And FDR in WWII was just as bad.  His sanctions against Japan had pushed Japan into economic crisis and desperate Japanese attempts to open negotiations were repeatedly rebuffed.  So, against much of their own expert advice, the Pearl Harbor attack was planned by the Japanese leadership to break through American opposition.  That was essentially what FDR wanted and he made no attempt to stop it.  Both Britain and the U.S. had cracked the Japanese naval code so Japanese ship movements were known.  But not a whisper of any of the intelligence concerned was transmitted to Pearl Harbor.  FDR did however make sure that his carriers were not in port when the Japanese attacked.

And so FDR got his "date that will live in infamy".  "A date that will live in hypocrisy" would be more apt.  Robert Kagan  is also of the view that FDR was itching for war.

And as for Bill Clinton's attack on the Christian Serbs on behalf of Muslims....

So democracies do start wars  -- but they usually have to be a bit sneaky about it.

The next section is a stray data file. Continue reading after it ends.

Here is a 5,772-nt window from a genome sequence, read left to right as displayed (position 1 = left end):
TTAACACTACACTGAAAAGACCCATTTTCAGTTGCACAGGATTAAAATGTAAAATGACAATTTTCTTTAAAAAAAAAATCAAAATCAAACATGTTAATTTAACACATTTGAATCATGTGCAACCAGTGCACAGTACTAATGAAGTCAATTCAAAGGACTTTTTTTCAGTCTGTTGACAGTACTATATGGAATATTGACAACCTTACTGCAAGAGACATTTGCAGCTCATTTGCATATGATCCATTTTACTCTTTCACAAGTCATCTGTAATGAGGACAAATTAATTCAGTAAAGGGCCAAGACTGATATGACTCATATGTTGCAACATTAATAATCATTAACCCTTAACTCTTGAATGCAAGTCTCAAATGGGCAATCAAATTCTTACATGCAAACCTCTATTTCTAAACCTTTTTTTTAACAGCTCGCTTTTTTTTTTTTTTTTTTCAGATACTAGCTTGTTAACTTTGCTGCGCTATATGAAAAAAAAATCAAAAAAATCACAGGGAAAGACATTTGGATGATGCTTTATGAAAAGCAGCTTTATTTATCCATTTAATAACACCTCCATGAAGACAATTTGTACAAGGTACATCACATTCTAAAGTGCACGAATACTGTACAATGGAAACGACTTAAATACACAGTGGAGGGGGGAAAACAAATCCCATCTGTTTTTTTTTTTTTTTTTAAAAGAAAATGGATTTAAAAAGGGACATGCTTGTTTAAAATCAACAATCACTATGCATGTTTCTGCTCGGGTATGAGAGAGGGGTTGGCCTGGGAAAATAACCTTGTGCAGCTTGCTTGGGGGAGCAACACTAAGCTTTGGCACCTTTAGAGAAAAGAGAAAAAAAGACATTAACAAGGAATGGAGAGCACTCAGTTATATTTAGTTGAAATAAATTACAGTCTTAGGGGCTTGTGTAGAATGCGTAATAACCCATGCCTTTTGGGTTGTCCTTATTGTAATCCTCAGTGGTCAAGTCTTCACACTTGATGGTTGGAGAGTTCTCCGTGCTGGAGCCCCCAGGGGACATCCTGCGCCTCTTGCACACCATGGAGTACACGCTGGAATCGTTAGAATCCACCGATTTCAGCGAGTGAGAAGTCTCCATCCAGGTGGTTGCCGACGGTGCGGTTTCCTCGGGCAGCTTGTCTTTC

UPDATE  -- A point of clarification about WWI:

It could be argued that I have undermined my own argument by pointing to Austria as undemocratic.  It could be argued that the war was started by Austria's attack on Serbia and since Austria was a failed democracy, the events there show that democracies do not start wars.

My main point was however the role of Germany.  If Germany had not mobilized there would have been no WWI.  The Austrians were not much concerned by the prospect of a Russian invasion and they were probably right about that.  Given the backward and chaotic Russian military and the large modern forces available to Austria, only a minor punch-up would probably have resulted from the Tsar's actions.  Austria might even have gained some territory.

So it was Germany's move that started the big war.  And Germany was democratic.  So why did Germany get involved?  Because they wanted to.  And there were several reasons why.  See here